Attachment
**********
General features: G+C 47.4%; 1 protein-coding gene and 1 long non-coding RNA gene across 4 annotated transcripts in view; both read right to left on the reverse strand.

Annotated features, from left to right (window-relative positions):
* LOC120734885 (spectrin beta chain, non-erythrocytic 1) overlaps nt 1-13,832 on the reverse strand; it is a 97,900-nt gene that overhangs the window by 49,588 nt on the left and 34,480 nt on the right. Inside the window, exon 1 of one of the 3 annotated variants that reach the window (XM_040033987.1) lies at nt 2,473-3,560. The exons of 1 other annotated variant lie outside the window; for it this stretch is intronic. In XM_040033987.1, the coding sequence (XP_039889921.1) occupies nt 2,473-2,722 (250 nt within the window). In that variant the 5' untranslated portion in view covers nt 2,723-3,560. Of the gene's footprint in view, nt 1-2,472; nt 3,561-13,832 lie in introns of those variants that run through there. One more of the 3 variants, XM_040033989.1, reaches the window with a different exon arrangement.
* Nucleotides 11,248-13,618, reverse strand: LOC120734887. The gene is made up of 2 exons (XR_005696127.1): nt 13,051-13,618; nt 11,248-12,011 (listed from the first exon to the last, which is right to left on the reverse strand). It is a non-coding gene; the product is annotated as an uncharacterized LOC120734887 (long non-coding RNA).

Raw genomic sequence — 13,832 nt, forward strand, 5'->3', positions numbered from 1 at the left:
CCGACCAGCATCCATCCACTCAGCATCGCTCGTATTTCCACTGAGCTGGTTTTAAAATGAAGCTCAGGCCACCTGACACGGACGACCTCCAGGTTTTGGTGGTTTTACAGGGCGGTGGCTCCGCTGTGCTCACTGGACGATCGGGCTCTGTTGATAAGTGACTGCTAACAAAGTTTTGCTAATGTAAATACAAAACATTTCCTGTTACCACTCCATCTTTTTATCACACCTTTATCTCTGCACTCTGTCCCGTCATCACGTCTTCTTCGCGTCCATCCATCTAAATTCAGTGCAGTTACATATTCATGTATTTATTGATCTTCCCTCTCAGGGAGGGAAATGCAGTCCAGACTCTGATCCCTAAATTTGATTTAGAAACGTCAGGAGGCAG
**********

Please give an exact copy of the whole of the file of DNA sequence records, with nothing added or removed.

General features: G+C 47.4%; 1 protein-coding gene and 1 long non-coding RNA gene across 4 annotated transcripts in view; both read right to left on the reverse strand.

Annotated features, from left to right (window-relative positions):
* LOC120734885 (spectrin beta chain, non-erythrocytic 1) overlaps nt 1-13,832 on the reverse strand; it is a 97,900-nt gene that overhangs the window by 49,588 nt on the left and 34,480 nt on the right. Inside the window, exon 1 of one of the 3 annotated variants that reach the window (XM_040033987.1) lies at nt 2,473-3,560. The exons of 1 other annotated variant lie outside the window; for it this stretch is intronic. In XM_040033987.1, the coding sequence (XP_039889921.1) occupies nt 2,473-2,722 (250 nt within the window). In that variant the 5' untranslated portion in view covers nt 2,723-3,560. Of the gene's footprint in view, nt 1-2,472; nt 3,561-13,832 lie in introns of those variants that run through there. One more of the 3 variants, XM_040033989.1, reaches the window with a different exon arrangement.
* Nucleotides 11,248-13,618, reverse strand: LOC120734887. The gene is made up of 2 exons (XR_005696127.1): nt 13,051-13,618; nt 11,248-12,011 (listed from the first exon to the last, which is right to left on the reverse strand). It is a non-coding gene; the product is annotated as an uncharacterized LOC120734887 (long non-coding RNA).

Raw genomic sequence — 13,832 nt, forward strand, 5'->3', positions numbered from 1 at the left:
CCGACCAGCATCCATCCACTCAGCATCGCTCGTATTTCCACTGAGCTGGTTTTAAAATGAAGCTCAGGCCACCTGACACGGACGACCTCCAGGTTTTGGTGGTTTTACAGGGCGGTGGCTCCGCTGTGCTCACTGGACGATCGGGCTCTGTTGATAAGTGACTGCTAACAAAGTTTTGCTAATGTAAATACAAAACATTTCCTGTTACCACTCCATCTTTTTATCACACCTTTATCTCTGCACTCTGTCCCGTCATCACGTCTTCTTCGCGTCCATCCATCTAAATTCAGTGCAGTTACATATTCATGTATTTATTGATCTTCCCTCTCAGGGAGGGAAATGCAGTCCAGACTCTGATCCCTAAATTTGATTTAGAAACGTCAGGAGGCAG